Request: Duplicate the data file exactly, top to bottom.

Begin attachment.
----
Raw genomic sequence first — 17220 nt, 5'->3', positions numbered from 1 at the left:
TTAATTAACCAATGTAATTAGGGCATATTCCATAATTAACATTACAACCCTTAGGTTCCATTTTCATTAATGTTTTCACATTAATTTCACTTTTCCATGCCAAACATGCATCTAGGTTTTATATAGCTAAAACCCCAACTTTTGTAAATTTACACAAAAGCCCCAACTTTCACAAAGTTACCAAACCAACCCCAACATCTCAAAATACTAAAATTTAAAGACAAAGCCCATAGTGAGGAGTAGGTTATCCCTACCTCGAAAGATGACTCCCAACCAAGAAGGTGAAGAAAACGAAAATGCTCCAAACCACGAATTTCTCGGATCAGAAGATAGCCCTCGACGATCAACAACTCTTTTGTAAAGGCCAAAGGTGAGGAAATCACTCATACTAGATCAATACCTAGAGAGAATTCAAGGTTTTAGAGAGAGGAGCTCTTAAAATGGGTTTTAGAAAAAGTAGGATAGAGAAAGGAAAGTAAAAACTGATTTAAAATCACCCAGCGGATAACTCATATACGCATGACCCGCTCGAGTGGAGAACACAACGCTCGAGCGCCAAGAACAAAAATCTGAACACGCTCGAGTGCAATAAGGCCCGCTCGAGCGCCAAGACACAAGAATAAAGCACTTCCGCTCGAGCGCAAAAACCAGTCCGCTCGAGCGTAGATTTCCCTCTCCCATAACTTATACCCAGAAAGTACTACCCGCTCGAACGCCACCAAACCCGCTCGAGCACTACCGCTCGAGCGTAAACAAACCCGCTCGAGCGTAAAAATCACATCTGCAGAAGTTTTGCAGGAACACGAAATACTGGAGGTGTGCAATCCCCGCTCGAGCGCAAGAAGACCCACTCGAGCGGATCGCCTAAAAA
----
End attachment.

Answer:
Raw genomic sequence first — 17220 nt, 5'->3', positions numbered from 1 at the left:
TTAATTAACCAATGTAATTAGGGCATATTCCATAATTAACATTACAACCCTTAGGTTCCATTTTCATTAATGTTTTCACATTAATTTCACTTTTCCATGCCAAACATGCATCTAGGTTTTATATAGCTAAAACCCCAACTTTTGTAAATTTACACAAAAGCCCCAACTTTCACAAAGTTACCAAACCAACCCCAACATCTCAAAATACTAAAATTTAAAGACAAAGCCCATAGTGAGGAGTAGGTTATCCCTACCTCGAAAGATGACTCCCAACCAAGAAGGTGAAGAAAACGAAAATGCTCCAAACCACGAATTTCTCGGATCAGAAGATAGCCCTCGACGATCAACAACTCTTTTGTAAAGGCCAAAGGTGAGGAAATCACTCATACTAGATCAATACCTAGAGAGAATTCAAGGTTTTAGAGAGAGGAGCTCTTAAAATGGGTTTTAGAAAAAGTAGGATAGAGAAAGGAAAGTAAAAACTGATTTAAAATCACCCAGCGGATAACTCATATACGCATGACCCGCTCGAGTGGAGAACACAACGCTCGAGCGCCAAGAACAAAAATCTGAACACGCTCGAGTGCAATAAGGCCCGCTCGAGCGCCAAGACACAAGAATAAAGCACTTCCGCTCGAGCGCAAAAACCAGTCCGCTCGAGCGTAGATTTCCCTCTCCCATAACTTATACCCAGAAAGTACTACCCGCTCGAACGCCACCAAACCCGCTCGAGCACTACCGCTCGAGCGTAAACAAACCCGCTCGAGCGTAAAAATCACATCTGCAGAAGTTTTGCAGGAACACGAAATACTGGAGGTGTGCAATCCCCGCTCGAGCGCAAGAAGACCCACTCGAGCGGATCGCCTAAAAA